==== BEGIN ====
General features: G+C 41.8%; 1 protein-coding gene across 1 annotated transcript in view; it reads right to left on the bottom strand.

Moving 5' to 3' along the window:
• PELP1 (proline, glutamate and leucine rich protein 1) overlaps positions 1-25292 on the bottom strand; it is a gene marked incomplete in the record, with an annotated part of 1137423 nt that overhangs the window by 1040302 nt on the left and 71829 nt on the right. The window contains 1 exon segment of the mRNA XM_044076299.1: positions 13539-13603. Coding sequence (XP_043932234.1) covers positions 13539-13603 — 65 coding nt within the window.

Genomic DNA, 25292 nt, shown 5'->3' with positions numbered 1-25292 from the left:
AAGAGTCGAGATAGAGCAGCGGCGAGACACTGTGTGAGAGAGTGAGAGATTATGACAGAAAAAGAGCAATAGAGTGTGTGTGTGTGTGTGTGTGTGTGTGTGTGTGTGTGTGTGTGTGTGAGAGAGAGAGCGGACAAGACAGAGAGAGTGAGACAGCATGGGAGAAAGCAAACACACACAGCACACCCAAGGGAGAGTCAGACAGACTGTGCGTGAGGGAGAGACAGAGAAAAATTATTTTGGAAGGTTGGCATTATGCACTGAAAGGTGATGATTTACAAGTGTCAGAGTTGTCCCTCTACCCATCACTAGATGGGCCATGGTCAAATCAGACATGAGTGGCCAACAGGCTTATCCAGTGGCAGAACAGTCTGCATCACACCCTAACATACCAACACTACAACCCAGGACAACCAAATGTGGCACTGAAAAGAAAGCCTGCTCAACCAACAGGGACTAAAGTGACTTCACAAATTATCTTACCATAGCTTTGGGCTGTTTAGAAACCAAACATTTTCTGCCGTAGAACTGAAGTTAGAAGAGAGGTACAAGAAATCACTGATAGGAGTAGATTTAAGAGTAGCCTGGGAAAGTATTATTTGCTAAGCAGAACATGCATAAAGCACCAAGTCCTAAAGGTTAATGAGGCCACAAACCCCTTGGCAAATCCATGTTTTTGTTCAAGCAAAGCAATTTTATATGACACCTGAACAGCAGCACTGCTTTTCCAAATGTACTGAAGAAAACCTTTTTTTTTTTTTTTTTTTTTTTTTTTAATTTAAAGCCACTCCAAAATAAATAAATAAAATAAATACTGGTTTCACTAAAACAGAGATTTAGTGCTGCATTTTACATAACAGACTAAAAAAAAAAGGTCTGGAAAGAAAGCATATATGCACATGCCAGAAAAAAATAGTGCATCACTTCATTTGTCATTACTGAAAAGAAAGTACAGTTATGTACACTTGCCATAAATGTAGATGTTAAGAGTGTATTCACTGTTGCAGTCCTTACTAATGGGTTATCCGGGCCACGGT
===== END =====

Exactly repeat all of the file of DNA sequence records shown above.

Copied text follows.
General features: G+C 41.8%; 1 protein-coding gene across 1 annotated transcript in view; it reads right to left on the bottom strand.

Moving 5' to 3' along the window:
• PELP1 (proline, glutamate and leucine rich protein 1) overlaps positions 1-25292 on the bottom strand; it is a gene marked incomplete in the record, with an annotated part of 1137423 nt that overhangs the window by 1040302 nt on the left and 71829 nt on the right. The window contains 1 exon segment of the mRNA XM_044076299.1: positions 13539-13603. Coding sequence (XP_043932234.1) covers positions 13539-13603 — 65 coding nt within the window.

Genomic DNA, 25292 nt, shown 5'->3' with positions numbered 1-25292 from the left:
AAGAGTCGAGATAGAGCAGCGGCGAGACACTGTGTGAGAGAGTGAGAGATTATGACAGAAAAAGAGCAATAGAGTGTGTGTGTGTGTGTGTGTGTGTGTGTGTGTGTGTGTGTGTGTGTGAGAGAGAGAGCGGACAAGACAGAGAGAGTGAGACAGCATGGGAGAAAGCAAACACACACAGCACACCCAAGGGAGAGTCAGACAGACTGTGCGTGAGGGAGAGACAGAGAAAAATTATTTTGGAAGGTTGGCATTATGCACTGAAAGGTGATGATTTACAAGTGTCAGAGTTGTCCCTCTACCCATCACTAGATGGGCCATGGTCAAATCAGACATGAGTGGCCAACAGGCTTATCCAGTGGCAGAACAGTCTGCATCACACCCTAACATACCAACACTACAACCCAGGACAACCAAATGTGGCACTGAAAAGAAAGCCTGCTCAACCAACAGGGACTAAAGTGACTTCACAAATTATCTTACCATAGCTTTGGGCTGTTTAGAAACCAAACATTTTCTGCCGTAGAACTGAAGTTAGAAGAGAGGTACAAGAAATCACTGATAGGAGTAGATTTAAGAGTAGCCTGGGAAAGTATTATTTGCTAAGCAGAACATGCATAAAGCACCAAGTCCTAAAGGTTAATGAGGCCACAAACCCCTTGGCAAATCCATGTTTTTGTTCAAGCAAAGCAATTTTATATGACACCTGAACAGCAGCACTGCTTTTCCAAATGTACTGAAGAAAACCTTTTTTTTTTTTTTTTTTTTTTTTTTTAATTTAAAGCCACTCCAAAATAAATAAATAAAATAAATACTGGTTTCACTAAAACAGAGATTTAGTGCTGCATTTTACATAACAGACTAAAAAAAAAAGGTCTGGAAAGAAAGCATATATGCACATGCCAGAAAAAAATAGTGCATCACTTCATTTGTCATTACTGAAAAGAAAGTACAGTTATGTACACTTGCCATAAATGTAGATGTTAAGAGTGTATTCACTGTTGCAGTCCTTACTAATGGGTTATCCGGGCCACGGT